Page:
In a world of seven billion people, it's hard to get a coherent picture of where things really stand on the economy. While millions of average consumers struggle to afford the rising cost of basic foods, millions more happily swallow the prices of the hot new offerings from Apple and Samsung. But there's no denying that for many people in mature consumer economies, life is a lot more troubled than it once was.
Growing poverty has become a trend that shows every sign of continuing. More than 22 million American households comprising 47 million people are currently making use of food stamps. Tens of millions are out of work or fear losing their jobs. Many millions more are working for less than they used to; around 60 percent of new jobs in the United States are low-skill and low-wage. The number of Americans living in poverty equals 16 percent of the population.
In the most troubled parts of Europe, austerity is biting deep; unemployment in Greece and Spain is 25 percent, way above the far-from-stellar 11.4 percent average of the euro currency area. In the UK, average incomes have fallen by near-record amounts.
Even people who aren't struggling right now aren't necessarily sleeping easily. A 2012 survey found that 40 percent of Americans are living paycheck to paycheck, putting them one car repair or one medical bill away from financial catastrophe.
As the economic crisis drags on, the shop-till-you-drop exuberance that drove the long boom has given way to caution. Even as consumer confidence is up in the weeks before the holidays, consumers in general are playing it safe, paying down what they owe; Americans are deleveraging to reduce their debts to manageable levels. What will they do once they get debt to relatively manageable levels, predicted for around mid-2013? The odds are against a return to consuming as we knew it before 2007-08. For one thing, it was fueled by debt; all that credit just won't be as cheap or readily available again. For another, people are finding different ways to get the things they need in life. The bad economy is spurring people to get creative.
For many people, big-ticket spending is out of style and not only because they don't have the money. In a break with previous demographic groups, the rising generation of millennials just isn't buying cars or big homes in sprawling suburbs where cars are essential; they want smaller places near transportation hubs and places where they can shop and eat out. Millennials aren't rejecting the comfort, convenience and other benefits of modern life. Along with many older people, they are just finding that they don't need to own something outright (apart from tech gadgets) to enjoy the benefits of it.
It started with digital content: Why bother buying physical books, magazines, newspapers, CDs and DVDs that take up space if you can get them in virtual formats when you need them? Less clutter, less space needed, more mobility -- what's not to like? In fact, there's increasingly less of a need to own much of anything outright when there are so many new ways to use things only when you need them. It might look like old-style renting or leasing, but in its 21st-century form it's the sharing economy.
People who want occasional use of a car without mainstream rental rates have the option of car-share services such as Zipcar. Membership grew 25 percent in 2011; at current rates, 4.4 million North Americans will belong to car-sharing services by 2016. Bikes have long been an ideal candidate for shared ownership; cities all over Europe have been doing it for years. Now the trend is catching on in the United States, with 29 systems going and a new scheme slated for 2013 in New York. GPS, wireless connections, airless tires and solar power are putting an efficient 21st-century spin on a 19th-century invention.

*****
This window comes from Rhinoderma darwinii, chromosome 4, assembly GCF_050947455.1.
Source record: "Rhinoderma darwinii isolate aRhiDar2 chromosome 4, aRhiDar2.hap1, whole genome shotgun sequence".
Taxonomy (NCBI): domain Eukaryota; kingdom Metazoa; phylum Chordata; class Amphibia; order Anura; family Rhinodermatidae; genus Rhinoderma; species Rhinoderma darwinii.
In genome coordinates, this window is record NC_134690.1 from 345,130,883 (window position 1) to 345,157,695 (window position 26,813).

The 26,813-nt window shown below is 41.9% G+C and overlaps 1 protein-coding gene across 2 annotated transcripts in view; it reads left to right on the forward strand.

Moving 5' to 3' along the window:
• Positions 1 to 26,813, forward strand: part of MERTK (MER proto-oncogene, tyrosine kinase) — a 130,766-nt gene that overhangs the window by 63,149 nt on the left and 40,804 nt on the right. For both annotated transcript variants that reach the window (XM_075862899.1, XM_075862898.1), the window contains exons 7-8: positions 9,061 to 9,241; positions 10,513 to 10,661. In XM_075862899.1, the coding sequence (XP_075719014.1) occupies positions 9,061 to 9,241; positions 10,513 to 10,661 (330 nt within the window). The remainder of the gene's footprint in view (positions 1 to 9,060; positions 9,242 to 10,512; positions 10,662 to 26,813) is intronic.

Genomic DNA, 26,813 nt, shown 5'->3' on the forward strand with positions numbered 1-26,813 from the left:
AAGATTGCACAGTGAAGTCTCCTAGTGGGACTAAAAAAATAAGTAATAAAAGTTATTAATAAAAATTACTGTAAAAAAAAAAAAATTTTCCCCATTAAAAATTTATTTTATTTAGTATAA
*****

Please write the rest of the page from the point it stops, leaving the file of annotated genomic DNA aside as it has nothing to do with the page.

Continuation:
If lavish consumption was about spending and buying things to feel good, frugal consumption is about feeling good by being smarter and spending less; it's about finding alternatives to the expense and wastefulness of old-style consumption. Why spend a lot to own something that's not going to get used much? It's a question being asked about everything from kids' clothes and fashion accessories to parking spots and industrial equipment. With each passing day, plenty of new answers are just a click away, as technology proves to be a powerful way of spreading ideas quickly and spawning new ones through sites such as Shareable.
This new consumption is not always about being too cash-strapped or cheap to buy outright. It's part of a new mentality and movement called Collaborative Consumption that harnesses interactive technology to match supply and demand for pretty much anything -- and create personal connections in the process. Collaborative Consumption evangelist Rachel Botsman says it's the dawning of a new type of economy where people's reputation for trustworthiness becomes more important than their creditworthiness. Another big plus is that it's sociable. Old consumption was about keeping up with the Joneses, says Botsman; collaborative consumption is about getting to know them.
Even expensive college-level education is getting a frugal makeover, with top educational institutions offering high-quality courses online for free. It's not the same as strolling through the dappled shade of Harvard Yard or rubbing shoulders with Nobel laureates at Stanford, but it's unbeatable educational value for the price.
This is the third in a series of 14 posts expanding on Salzman's forecasts for 2013 in her annual trends report, a program of global communications group Havas Worldwide. This year's book, What's Next? What to Expect in 2013, will be published on 12/12/12 and available at 120MBooks.com. Salzman is CEO of Havas PR North America and an internationally respected trendspotter.
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